ACE AWARDS INNOVATOR OF THE YEAR: Michael McCorquodale
Patrick Mannion, Director of Content - March 28, 2012
The Innovator of the Year Award goes to the individual who brings leadership, creativity, and out-of-the-box thinking to technology, a product, or a business, and this year's winner is no exception. Two truisms come to mind when thinking about Michael McCorquodale, general manager of the silicon-frequency-control business at Integrated Device Technology. The first: If you want to be successful, find a big problem and solve it. The second: If you want to get engineers to do something, tell them it can't be done-or that you think one of their peers can do it better.
In the case of the first truism, McCorquodale picked a doozy, one that has occupied his entire 14-year academic and professional career. He chose to focus on replacing mechanical quartz crystal oscillators with all-silicon CMOS oscillators that are neither mechanical nor MEMS-based and are manufactured entirely in standard CMOS technology.
The primary obstacle to all-CMOS oscillators is silicon's lack of high-frequency accuracy or stability, due to manufacturing variances and high-temperature sensitivity. Still, the advantages of all-CMOS oscillators-versus using an external device-are manifold and attractive. They include lower cost and the integration of on-chip oscillators with timing controllers. Typical quartz-based frequency-control devices need to be assembled in temperature-stable ceramic packages with CMOS circuitry.
When trying to solve this big problem, McCorquodale had many naysayers. Most industry experts considered the feat impossible, and engineers largely abandoned it in the 1960s. Since then, quartz-based frequency references have become ubiquitous, with manufacturers shipping more than 10 billion units-and represent one of the final holdouts for integration into silicon.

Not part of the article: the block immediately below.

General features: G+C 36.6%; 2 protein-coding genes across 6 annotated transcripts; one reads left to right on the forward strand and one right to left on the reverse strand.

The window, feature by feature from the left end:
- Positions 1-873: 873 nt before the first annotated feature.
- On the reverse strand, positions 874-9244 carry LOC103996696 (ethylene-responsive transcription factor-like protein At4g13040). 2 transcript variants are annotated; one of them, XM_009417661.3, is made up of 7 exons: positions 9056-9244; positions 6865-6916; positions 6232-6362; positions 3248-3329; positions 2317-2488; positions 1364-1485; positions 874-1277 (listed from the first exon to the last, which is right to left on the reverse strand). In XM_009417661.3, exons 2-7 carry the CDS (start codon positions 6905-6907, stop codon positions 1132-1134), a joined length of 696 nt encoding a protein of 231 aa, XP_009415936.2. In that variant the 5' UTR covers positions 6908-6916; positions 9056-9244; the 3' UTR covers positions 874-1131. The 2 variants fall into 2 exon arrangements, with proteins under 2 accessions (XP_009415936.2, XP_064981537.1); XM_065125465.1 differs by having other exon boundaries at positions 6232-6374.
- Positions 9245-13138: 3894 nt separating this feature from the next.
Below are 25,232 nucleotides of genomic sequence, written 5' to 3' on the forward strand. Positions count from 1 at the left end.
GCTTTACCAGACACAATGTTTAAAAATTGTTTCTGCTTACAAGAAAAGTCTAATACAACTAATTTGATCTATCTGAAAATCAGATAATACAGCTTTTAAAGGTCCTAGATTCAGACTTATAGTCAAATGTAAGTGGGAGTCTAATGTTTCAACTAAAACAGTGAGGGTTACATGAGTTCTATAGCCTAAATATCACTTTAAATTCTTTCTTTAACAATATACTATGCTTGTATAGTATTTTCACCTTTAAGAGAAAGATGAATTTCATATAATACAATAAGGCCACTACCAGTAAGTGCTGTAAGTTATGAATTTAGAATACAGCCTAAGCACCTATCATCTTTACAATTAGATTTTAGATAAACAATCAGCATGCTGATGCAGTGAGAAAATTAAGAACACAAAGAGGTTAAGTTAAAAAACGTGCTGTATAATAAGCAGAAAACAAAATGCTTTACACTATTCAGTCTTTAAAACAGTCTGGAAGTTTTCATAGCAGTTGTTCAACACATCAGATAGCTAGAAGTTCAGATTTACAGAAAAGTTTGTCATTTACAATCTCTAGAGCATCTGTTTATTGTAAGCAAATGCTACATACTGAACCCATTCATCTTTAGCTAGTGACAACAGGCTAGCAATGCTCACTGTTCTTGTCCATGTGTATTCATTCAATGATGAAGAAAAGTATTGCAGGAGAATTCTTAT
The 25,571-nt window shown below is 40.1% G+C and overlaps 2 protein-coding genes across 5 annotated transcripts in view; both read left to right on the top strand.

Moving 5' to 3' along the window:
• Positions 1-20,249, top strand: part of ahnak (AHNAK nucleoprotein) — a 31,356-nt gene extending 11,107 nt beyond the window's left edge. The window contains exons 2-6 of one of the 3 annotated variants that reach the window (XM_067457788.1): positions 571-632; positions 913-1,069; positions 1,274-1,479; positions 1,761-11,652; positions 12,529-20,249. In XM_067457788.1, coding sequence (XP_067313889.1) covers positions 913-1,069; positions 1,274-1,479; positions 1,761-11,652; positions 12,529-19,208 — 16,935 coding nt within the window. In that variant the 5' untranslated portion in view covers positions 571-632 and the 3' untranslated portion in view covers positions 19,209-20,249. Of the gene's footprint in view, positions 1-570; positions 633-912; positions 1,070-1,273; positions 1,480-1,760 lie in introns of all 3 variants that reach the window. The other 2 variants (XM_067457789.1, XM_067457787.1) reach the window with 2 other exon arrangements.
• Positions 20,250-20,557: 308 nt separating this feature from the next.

Despite this tide of negativity, including tight-fisted venture capitalists working with previous assumptions, McCorquodale didn't waver. In 1998, he took the opportunity to use advances in RF-CMOS technology and revisit the performance capabilities of CMOS oscillators. The next 14 years of work included six years of academic research as well as five years of commercial-development efforts at the start-up he founded, Mobius Microsystems.
By then, teams with decades of experience had founded several MEMS companies. Meanwhile, McCorquodale struggled to build a team, raise capital, and gain market traction. Most experts considered the technology unfeasible, so there was little interest. Nevertheless, his persistence enabled him to raise modest capital, and he finally realized his vision at Mobius.
IDT purchased Mobius in January 2010; IDT saw it as a natural fit for its vision of equipping every digital system with an interface employing IDT silicon. The company is currently the leader in silicon-timing devices that translate and synchronize timing signals originating from quartz- or silicon-based frequency references.
At IDT, McCorquodale continues to spearhead further innovations that are leading to the emergence of additional CMOS-oscillator products, realizing the low-cost promise of gross margins in excess of 90% at the same price at which quartz devices achieve 30% or less. Dramatically expanding its served market, IDT is now in a position to finally merge its silicon-timing products with McCorquodale's CMOS oscillators to enable all-silicon timing devices that require no external quartz crystals.
Today, CMOS oscillators are replacing quartz devices in volumes in excess of tens of millions of units a month and achieve performance levels no one ever believed possible. Without McCorquodale's vision, his continuous innovation to realize that vision, unwavering persistence, and leadership in the face of decades of thinking to the contrary, CMOS oscillators would not exist today and would not be transforming the industry.
See the links below for this year's other winners:
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